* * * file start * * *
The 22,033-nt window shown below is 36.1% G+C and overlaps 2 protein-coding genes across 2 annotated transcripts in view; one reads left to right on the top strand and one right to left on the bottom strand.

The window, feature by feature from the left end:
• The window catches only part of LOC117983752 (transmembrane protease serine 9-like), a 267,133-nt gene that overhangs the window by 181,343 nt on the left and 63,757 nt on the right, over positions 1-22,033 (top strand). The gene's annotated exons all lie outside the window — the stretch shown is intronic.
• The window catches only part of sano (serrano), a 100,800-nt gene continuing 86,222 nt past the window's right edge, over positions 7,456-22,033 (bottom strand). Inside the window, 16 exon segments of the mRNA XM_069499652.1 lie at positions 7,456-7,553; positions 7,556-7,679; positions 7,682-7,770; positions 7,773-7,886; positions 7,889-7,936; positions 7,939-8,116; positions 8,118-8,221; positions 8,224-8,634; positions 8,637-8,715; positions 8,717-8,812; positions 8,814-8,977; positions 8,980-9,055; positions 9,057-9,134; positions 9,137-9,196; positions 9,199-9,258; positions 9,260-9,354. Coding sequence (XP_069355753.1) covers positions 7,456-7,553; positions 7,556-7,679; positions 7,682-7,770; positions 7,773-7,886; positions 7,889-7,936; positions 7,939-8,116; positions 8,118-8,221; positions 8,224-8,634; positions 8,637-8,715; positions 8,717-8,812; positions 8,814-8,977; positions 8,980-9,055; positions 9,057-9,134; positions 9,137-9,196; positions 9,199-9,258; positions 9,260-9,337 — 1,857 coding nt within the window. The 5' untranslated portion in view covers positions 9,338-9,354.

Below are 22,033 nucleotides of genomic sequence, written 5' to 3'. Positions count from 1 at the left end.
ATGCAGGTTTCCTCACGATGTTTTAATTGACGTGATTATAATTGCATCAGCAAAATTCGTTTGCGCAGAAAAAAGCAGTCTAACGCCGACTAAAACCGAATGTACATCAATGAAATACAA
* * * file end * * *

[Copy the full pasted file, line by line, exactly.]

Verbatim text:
The 22,033-nt window shown below is 36.1% G+C and overlaps 2 protein-coding genes across 2 annotated transcripts in view; one reads left to right on the top strand and one right to left on the bottom strand.

The window, feature by feature from the left end:
• The window catches only part of LOC117983752 (transmembrane protease serine 9-like), a 267,133-nt gene that overhangs the window by 181,343 nt on the left and 63,757 nt on the right, over positions 1-22,033 (top strand). The gene's annotated exons all lie outside the window — the stretch shown is intronic.
• The window catches only part of sano (serrano), a 100,800-nt gene continuing 86,222 nt past the window's right edge, over positions 7,456-22,033 (bottom strand). Inside the window, 16 exon segments of the mRNA XM_069499652.1 lie at positions 7,456-7,553; positions 7,556-7,679; positions 7,682-7,770; positions 7,773-7,886; positions 7,889-7,936; positions 7,939-8,116; positions 8,118-8,221; positions 8,224-8,634; positions 8,637-8,715; positions 8,717-8,812; positions 8,814-8,977; positions 8,980-9,055; positions 9,057-9,134; positions 9,137-9,196; positions 9,199-9,258; positions 9,260-9,354. Coding sequence (XP_069355753.1) covers positions 7,456-7,553; positions 7,556-7,679; positions 7,682-7,770; positions 7,773-7,886; positions 7,889-7,936; positions 7,939-8,116; positions 8,118-8,221; positions 8,224-8,634; positions 8,637-8,715; positions 8,717-8,812; positions 8,814-8,977; positions 8,980-9,055; positions 9,057-9,134; positions 9,137-9,196; positions 9,199-9,258; positions 9,260-9,337 — 1,857 coding nt within the window. The 5' untranslated portion in view covers positions 9,338-9,354.

Below are 22,033 nucleotides of genomic sequence, written 5' to 3'. Positions count from 1 at the left end.
ATGCAGGTTTCCTCACGATGTTTTAATTGACGTGATTATAATTGCATCAGCAAAATTCGTTTGCGCAGAAAAAAGCAGTCTAACGCCGACTAAAACCGAATGTACATCAATGAAATACAA